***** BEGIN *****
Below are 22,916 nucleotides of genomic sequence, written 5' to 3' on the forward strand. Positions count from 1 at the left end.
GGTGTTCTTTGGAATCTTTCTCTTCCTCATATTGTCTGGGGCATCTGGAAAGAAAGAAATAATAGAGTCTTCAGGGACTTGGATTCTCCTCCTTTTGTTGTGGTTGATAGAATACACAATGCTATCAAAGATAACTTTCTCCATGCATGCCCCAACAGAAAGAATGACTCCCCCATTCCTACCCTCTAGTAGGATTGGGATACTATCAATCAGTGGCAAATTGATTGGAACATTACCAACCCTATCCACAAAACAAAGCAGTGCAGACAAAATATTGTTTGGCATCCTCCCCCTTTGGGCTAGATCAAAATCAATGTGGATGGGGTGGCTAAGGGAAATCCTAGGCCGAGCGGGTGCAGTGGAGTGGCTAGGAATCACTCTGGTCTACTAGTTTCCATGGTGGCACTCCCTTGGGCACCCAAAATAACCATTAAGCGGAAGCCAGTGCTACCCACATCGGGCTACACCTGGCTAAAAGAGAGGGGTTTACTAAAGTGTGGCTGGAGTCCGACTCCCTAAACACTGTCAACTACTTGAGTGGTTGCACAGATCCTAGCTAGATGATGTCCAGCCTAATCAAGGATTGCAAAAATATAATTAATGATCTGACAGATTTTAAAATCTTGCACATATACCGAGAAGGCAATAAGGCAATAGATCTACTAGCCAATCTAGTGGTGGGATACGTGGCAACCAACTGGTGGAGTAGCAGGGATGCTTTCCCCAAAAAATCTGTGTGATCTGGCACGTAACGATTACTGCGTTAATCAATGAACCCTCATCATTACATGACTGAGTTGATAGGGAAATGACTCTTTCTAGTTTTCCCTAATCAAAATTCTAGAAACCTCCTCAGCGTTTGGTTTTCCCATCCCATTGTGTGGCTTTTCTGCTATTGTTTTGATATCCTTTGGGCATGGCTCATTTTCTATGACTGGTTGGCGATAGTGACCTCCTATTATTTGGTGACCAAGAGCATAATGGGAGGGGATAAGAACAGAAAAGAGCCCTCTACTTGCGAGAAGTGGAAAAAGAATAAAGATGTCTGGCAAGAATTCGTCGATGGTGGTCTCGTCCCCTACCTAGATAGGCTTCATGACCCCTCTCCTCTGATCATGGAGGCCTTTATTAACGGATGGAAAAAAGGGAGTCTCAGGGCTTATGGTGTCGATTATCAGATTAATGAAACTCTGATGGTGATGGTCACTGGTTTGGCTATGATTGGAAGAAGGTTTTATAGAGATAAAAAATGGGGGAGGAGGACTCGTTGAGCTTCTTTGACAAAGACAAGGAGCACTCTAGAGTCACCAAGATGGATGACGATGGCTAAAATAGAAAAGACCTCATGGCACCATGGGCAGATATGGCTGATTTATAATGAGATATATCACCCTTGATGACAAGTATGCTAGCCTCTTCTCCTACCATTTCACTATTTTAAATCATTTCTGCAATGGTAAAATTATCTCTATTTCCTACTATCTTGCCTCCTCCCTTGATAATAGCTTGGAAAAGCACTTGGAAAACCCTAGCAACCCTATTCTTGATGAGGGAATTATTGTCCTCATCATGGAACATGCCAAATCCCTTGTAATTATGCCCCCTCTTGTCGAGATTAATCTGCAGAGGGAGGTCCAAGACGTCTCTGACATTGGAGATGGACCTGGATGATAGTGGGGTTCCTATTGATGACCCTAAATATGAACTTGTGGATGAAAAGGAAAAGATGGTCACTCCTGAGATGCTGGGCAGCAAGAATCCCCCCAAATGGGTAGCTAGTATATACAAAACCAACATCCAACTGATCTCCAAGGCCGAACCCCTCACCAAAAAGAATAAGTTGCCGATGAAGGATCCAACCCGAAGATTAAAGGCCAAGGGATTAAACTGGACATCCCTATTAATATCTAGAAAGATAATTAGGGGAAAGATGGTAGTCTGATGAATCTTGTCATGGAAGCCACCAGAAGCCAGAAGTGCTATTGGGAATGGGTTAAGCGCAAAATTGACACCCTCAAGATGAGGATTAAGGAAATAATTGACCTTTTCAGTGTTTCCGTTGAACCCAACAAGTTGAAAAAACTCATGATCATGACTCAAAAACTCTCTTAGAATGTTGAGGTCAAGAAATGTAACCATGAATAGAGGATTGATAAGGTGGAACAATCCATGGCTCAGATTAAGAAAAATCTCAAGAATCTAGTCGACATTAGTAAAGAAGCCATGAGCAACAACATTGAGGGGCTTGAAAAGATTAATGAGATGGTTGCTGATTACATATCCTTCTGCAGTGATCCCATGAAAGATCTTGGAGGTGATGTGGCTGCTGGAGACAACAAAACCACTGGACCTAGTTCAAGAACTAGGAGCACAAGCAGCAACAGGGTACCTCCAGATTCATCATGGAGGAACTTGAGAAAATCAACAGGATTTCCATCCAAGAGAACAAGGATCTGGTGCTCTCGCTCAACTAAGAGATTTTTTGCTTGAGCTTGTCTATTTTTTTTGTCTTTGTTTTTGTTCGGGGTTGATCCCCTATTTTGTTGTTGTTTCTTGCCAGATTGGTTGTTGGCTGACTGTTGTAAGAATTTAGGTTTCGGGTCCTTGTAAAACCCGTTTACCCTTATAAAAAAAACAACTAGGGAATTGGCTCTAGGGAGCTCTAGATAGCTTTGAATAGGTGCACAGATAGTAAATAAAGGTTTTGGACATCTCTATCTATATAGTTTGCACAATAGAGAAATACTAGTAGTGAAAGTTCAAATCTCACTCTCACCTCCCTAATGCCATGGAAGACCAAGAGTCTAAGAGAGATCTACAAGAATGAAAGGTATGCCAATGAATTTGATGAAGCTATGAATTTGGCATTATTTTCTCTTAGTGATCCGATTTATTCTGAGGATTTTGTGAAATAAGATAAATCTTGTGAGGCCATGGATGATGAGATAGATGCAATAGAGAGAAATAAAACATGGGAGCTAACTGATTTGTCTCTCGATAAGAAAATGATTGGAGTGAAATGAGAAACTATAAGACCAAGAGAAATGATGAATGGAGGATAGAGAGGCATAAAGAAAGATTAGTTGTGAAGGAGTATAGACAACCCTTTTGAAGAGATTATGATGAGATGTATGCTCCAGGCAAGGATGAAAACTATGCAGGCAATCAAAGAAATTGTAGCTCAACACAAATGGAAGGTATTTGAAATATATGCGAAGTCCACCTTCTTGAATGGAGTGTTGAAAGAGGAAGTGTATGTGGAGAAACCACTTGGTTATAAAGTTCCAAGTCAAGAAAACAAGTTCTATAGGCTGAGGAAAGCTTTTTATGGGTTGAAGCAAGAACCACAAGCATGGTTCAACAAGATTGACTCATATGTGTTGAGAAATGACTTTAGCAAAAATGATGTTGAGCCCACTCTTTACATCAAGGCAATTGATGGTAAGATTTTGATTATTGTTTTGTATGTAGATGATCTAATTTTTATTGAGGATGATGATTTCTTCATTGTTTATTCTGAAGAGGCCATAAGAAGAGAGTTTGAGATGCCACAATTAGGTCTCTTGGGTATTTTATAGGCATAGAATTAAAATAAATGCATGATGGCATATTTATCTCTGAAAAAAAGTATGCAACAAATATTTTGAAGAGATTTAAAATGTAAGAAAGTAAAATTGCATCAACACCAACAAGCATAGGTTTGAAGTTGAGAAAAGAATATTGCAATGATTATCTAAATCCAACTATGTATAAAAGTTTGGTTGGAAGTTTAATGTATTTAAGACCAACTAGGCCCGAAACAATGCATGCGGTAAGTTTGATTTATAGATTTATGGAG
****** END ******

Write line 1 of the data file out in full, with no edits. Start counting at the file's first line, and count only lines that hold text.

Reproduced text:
Below are 22,916 nucleotides of genomic sequence, written 5' to 3' on the forward strand. Positions count from 1 at the left end.